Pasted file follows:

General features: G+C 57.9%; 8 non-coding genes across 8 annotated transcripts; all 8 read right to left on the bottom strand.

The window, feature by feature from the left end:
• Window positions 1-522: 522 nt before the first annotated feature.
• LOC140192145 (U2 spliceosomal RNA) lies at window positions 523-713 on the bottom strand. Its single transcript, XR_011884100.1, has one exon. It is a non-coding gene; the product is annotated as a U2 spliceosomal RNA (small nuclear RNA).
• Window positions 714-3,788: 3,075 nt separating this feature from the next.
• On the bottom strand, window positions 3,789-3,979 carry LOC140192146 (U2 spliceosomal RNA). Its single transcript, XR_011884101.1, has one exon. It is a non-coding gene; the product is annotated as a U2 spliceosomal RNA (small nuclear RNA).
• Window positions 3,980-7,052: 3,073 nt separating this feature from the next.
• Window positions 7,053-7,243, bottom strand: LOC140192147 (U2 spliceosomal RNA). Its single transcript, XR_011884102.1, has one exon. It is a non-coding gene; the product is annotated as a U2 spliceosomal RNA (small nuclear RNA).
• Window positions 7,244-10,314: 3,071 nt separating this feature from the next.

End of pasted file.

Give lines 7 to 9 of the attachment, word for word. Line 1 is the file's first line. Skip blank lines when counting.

• Window positions 3,980-7,052: 3,073 nt separating this feature from the next.
• Window positions 7,053-7,243, bottom strand: LOC140192147 (U2 spliceosomal RNA). Its single transcript, XR_011884102.1, has one exon. It is a non-coding gene; the product is annotated as a U2 spliceosomal RNA (small nuclear RNA).
• Window positions 7,244-10,314: 3,071 nt separating this feature from the next.